The Mirage preceded the revolutionary EPS and EPS-16+ sampler workstations in the Ensoniq line-up; in fact, the Mirage was Ensoniq's first commercial product. Historically, the Mirage was also one of the earliest affordable sampler/sequencer workstations, originally listing under $1,700. Compared with the much more expensive Fairlight CMI and Synclavier samplers of the time, the Mirage was a bargain!
The Mirage was an 8-bit sampler capable of a maximum sampling-rate of 32kHz with a limited 128Kb of RAM. Those are pretty old-school specs by today's standards and while it does mean your sounds will be somewhat lo-fi, that does not mean low quality. A built-in 3.5 inch DD disk drive was used to load and store samples, sequences - even the operating system. Each disk could hold up to 6 samples and 8 sequences. The keyboard is split in to two independent halves for an upper sound and a lower sound - great for playing two instruments at a time. Unfortunately, sample editing is done via hexadecimal-code manipulation which is not a simple to concept to master. Most users will just load-in sounds from the Mirage's extensive sample library, or look for computer programs that can edit or convert Mirage samples.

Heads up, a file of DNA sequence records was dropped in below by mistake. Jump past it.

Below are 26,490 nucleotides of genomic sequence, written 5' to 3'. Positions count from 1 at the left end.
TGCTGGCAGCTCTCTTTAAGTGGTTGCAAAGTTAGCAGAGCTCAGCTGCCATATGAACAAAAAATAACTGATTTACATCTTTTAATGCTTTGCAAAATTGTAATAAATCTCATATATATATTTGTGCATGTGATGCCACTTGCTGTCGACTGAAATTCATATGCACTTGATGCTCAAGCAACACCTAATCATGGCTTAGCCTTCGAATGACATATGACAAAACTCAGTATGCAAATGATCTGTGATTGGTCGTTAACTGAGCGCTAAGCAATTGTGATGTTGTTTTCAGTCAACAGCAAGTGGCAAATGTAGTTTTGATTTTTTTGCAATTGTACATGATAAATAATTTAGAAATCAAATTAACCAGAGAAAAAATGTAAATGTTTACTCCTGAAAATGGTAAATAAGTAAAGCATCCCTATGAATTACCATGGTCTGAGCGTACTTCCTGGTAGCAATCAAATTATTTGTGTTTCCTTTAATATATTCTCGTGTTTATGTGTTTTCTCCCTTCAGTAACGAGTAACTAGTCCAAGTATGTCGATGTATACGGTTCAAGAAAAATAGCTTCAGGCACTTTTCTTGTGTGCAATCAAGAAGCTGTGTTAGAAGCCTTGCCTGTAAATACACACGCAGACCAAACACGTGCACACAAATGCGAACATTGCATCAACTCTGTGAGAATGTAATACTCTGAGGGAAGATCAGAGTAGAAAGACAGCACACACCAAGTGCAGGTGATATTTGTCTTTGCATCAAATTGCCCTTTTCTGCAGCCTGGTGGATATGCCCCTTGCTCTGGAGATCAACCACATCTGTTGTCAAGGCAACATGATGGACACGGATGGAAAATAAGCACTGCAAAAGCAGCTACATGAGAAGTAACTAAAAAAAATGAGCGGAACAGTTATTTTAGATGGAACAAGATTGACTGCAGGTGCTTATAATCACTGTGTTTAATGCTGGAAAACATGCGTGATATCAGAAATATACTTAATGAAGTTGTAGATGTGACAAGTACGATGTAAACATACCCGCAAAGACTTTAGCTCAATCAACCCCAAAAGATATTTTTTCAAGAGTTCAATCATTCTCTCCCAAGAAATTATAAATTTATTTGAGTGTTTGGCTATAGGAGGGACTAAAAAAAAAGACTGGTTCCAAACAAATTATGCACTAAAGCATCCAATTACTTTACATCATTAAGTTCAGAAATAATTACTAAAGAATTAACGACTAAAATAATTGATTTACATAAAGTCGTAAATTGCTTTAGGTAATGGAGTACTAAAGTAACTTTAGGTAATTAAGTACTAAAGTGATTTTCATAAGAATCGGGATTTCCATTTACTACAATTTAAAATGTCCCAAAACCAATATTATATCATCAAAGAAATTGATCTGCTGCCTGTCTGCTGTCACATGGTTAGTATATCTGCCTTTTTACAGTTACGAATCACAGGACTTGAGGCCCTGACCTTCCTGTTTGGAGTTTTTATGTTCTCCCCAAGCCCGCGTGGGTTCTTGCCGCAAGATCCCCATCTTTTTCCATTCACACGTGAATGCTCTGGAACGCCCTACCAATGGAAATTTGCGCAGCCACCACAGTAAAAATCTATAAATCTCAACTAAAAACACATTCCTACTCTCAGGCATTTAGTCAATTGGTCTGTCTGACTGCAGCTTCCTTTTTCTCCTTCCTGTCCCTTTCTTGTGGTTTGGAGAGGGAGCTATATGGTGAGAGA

While the Mirage's limited sampling specs, limited polyphony (8 voices) and limited sequencer (333 notes) may seem to knock it off anyone's list when looking for a keyboard sampler, the Mirage still has a few hidden goodies under its hood. Most notably, it has analog filters...a true, analog VCF with low-pass filtering and keyboard tracking. In addition to that it has five-stage envelopes for the VCA and VCF and a nice LFO. Most models also featured a weighted, velocity sensitive keyboard.
Speaking of models, there have been several versions of the Mirage during its lifetime. The DSK-8 was the original model and it featured a black steel chassis and a weighted Pratt-Reed keyboard. Later DSK-8 models were updated with a dark gray chassis and an improved Fatar keyboard as the original Pratt-Reed did not have very good feel. These later DSK-8 models are identified by smaller gray+yellow buttons and a solid yellow Mirage logo. In 1985 the DMS-8 rack-mount version of the DSK-8 was released. Then, in 1986 the DSK-1 appeared with a newer lighter plastic chassis, a relocated disk drive, an un-weighted keyboard action and the addition of stereo outputs. The DSK-1 is easily identified by the solid red stripe on the front panel.
Most people searching for a classic Ensoniq sampler/synth would probably first look towards the EPS and EPS-16+. After all, their specs, design and quality are superior. However, there is a certain amount of nostalgia concerned with the Mirage, particularly with its sample library which still stands the test of time. It has been used by Skinny Puppy, Vangelis, Jimmy Edgar, and Jimmy Jam and Terry Lewis.
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Images from Perfect Circuit Audio, The World of Trees - Classic Synthesiser Brochures and Synthfind.
Review updated May 2012.